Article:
Writing shows with mass audience appeal

Andy Fry
By Andy Fry
November 23, 2016

The Writers Room
Peter Lenkov
Peter Lenkov

In this golden age of TV, it’s easy to fixate on the high-end limited series that dominate cable and SVoD schedules. But spare a thought for the mainstream scripted series that deliver huge ratings and ad revenues week after week for networks.

A good example is CBS crime procedural Hawaii Five-0, which is currently dominating Friday nights at 21.00 in the US with an audience of approximately 10 million, compared with the meagre 1.7 million that Fox’s The Exorcist is currently attracting – and the 500,000 that prefer to watch The CW series Crazy Ex-Girlfriend.

A reboot of the classic 1960s/1970s series, the new Hawaii Five-0 has performed consistently well for CBS since it launched in 2010, usually averaging around 11-12 million viewers a season. At time of writing it is up to 150 episodes, which just goes to show the immense commercial value of the franchise. Keep in mind that it has also been licensed around the world to the likes of AXN Asia, Cuatro in Spain and Rai Due in Italy. It also performs a key role in handing over a big audience to 22.00 drama Blue Bloods.

The first episode of CBS's Macgyver reboot picked up almost 11 million viewers
The first episode of CBS’s Macgyver reboot picked up almost 11 million viewers

With around 25 episodes a year, the show sucks in a lot of writing talent. All told, more than 50 scribes have been involved in writing episodes since the start. One name, however, is ever-present – Peter Lenkov. Lenkov wrote the season one pilot and still writes the first and last episodes of every new season, usually in tandem with another writer such as Eric Guggenheim or Matt Wheeler.

Canadian Lenkov’s credits prior to Hawaii Five-0 included TV series 24 and CSI: NY, plus films RIPD and Demolition Man. He’s also played a central role in the reboot of MacGyver on CBS this year. Although the show hasn’t received a good response from critics, it has rated well enough to secure a full-season order of 22 episodes. If it can keep its ratings at the 7.5-8 million mark then it stands a good chance of getting a second season.

Another writer who has reason to feel pleased with himself this week is Stuart Urban, whose four-part drama The Secret for ITV has just been named best drama at the Royal Television Society NI Programme Awards. The show, which stars James Nesbitt, tells the story of a real-life murderous pact between a dentist and his mistress. Produced by Hat Trick, it is based on Deric Henderson’s non-fiction account of the story, Let This Be Our Secret.

James Nesbitt in The Secret
James Nesbitt in The Secret

Now 58, Urban’s career dates back to Bergerac in the 1980s. He subsequently won a Bafta for An Ungentlemanly Act, his dramatisation of the first 36 hours of The Falklands War. In 1993, Urban created his own production company, Cyclops Vision, under which he produced a range of feature films and documentaries including the black-comedy movie May I Kill U?.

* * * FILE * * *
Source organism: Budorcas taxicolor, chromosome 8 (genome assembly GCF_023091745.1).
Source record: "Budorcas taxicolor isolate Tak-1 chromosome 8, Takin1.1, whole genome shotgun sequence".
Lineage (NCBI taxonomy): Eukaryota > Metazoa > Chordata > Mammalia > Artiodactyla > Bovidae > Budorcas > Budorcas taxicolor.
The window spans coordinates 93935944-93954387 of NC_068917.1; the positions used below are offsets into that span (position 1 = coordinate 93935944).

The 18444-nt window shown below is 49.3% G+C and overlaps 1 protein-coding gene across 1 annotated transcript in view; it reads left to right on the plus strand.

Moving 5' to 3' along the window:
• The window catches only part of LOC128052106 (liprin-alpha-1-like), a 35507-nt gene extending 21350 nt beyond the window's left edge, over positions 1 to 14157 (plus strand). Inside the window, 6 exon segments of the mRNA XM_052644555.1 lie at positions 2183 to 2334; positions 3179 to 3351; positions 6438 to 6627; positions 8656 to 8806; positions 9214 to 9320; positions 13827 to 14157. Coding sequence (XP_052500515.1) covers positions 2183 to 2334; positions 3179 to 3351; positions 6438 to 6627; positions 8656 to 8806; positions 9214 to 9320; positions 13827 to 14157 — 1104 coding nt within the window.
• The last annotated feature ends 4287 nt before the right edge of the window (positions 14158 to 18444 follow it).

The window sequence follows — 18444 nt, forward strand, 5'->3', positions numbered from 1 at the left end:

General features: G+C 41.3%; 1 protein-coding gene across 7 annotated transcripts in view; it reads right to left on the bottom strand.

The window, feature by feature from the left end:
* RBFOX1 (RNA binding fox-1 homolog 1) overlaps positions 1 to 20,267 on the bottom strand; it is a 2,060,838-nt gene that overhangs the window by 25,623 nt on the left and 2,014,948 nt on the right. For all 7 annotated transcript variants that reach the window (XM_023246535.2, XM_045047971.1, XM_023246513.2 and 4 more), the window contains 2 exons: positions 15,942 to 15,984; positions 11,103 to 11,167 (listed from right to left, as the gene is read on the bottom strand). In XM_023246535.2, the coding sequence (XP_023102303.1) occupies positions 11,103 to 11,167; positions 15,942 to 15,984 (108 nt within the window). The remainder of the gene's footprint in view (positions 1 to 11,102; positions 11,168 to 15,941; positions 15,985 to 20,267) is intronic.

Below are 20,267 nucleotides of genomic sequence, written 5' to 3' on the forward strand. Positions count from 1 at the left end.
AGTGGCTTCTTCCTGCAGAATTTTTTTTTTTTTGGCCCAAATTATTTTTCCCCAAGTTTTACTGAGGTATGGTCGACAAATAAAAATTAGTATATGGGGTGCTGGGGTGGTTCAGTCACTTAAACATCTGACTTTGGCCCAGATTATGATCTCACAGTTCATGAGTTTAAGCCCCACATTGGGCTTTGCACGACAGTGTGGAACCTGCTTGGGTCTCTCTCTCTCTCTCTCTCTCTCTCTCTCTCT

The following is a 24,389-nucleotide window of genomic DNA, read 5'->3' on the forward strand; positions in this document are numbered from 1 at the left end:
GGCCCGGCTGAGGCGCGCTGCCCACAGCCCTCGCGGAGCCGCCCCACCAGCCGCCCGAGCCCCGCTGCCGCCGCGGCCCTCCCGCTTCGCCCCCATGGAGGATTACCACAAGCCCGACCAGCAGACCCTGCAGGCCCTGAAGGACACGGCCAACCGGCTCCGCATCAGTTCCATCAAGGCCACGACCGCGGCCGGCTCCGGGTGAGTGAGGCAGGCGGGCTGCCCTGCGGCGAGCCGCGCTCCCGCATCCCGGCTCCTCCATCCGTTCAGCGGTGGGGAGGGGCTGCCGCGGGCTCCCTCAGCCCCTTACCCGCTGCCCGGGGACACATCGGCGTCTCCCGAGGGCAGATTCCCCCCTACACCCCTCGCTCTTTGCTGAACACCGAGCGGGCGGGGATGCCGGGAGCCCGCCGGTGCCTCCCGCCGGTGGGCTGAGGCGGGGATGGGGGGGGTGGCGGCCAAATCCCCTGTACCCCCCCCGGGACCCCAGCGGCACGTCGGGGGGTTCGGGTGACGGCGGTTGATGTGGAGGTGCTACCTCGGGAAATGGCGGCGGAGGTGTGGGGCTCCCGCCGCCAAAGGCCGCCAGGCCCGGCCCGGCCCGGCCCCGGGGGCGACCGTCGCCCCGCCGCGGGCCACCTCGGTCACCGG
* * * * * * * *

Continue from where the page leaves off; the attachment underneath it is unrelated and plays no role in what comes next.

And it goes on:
Still on the awards front, it has also been a good week for Anna and Joerg Winger, whose German-language series Deutschland 83 has just been named best drama at the International Emmy Awards in New York. We featured the Wingers in our focus on German writers last week.

The winner of the TV movie/miniseries category was the Kudos/BBC1 production Capital. Based on John Lanchester’s novel Capital, this three-parter was written by Peter Bowker, who has since gone on to have a hit with The A Word, a BBC drama based on an Israeli show.

Walcyr Carrasco
Walcyr Carrasco

Best telenovela went to Globo’s Hidden Truths, written by Walcyr Carrasco and directed by Mauro Mendonça Filho. The show, which aired last year, explores the fashion underworld. Carrasco has been writing telenovelas since the late 1980s. Among his more recent titles was an adaptation of the Jorge Amado novel Gabriela and 2016’s popular Eta Mundo Bom!.

This week has also seen US pay TV channel BBC America greenlight a second season of Dirk Gently’s Holistic Detective Agency, a series based on the books by Douglas Adams. The show has been adapted for TV by Max Landis, an American multi-hyphenate who has written several movie screenplays including Chronicle, American Ultra and Victor Frankenstein. He is also an executive producer of SyFy’s horror anthology series Channel Zero.

Landis is currently writing Bright, a supernatural cop thriller starring Will Smith that has received US$90m backing from Netflix.

Elsewhere, cable network TNT is piloting Snowpiercer, a futuristic thriller based on the 2013 film about a huge train that travels around a post-apocalyptic frozen world with the remnants of humanity on board. The TV version will be written by Josh Friedman, whose credits include Terminator: The Sarah Connor Chronicles and War of the Worlds.

Frog Stone
Frog Stone

“Snowpiercer has one of the most original concepts to hit the screen in the last decade, and it’s one that offers numerous opportunities for deeper exploration in a series format,” explained Sarah Aubrey, exec VP of original programming at TNT.

At the other end of the budgetary scale, BBC4 in the UK has ordered a bittersweet comedy about a reserved schoolteacher who agrees to go on a road trip with her mother when she learns that the latter is dying. Entitled Bucket, the show is written by Frog Stone, who will also star alongside Miriam Margolyes. Stone began writing comedy with the Footlights at Cambridge University and has honed her craft writing comedy sketches for Radio 4.

tagged in: , , , , , , , , , , , , , , , , , , , , ,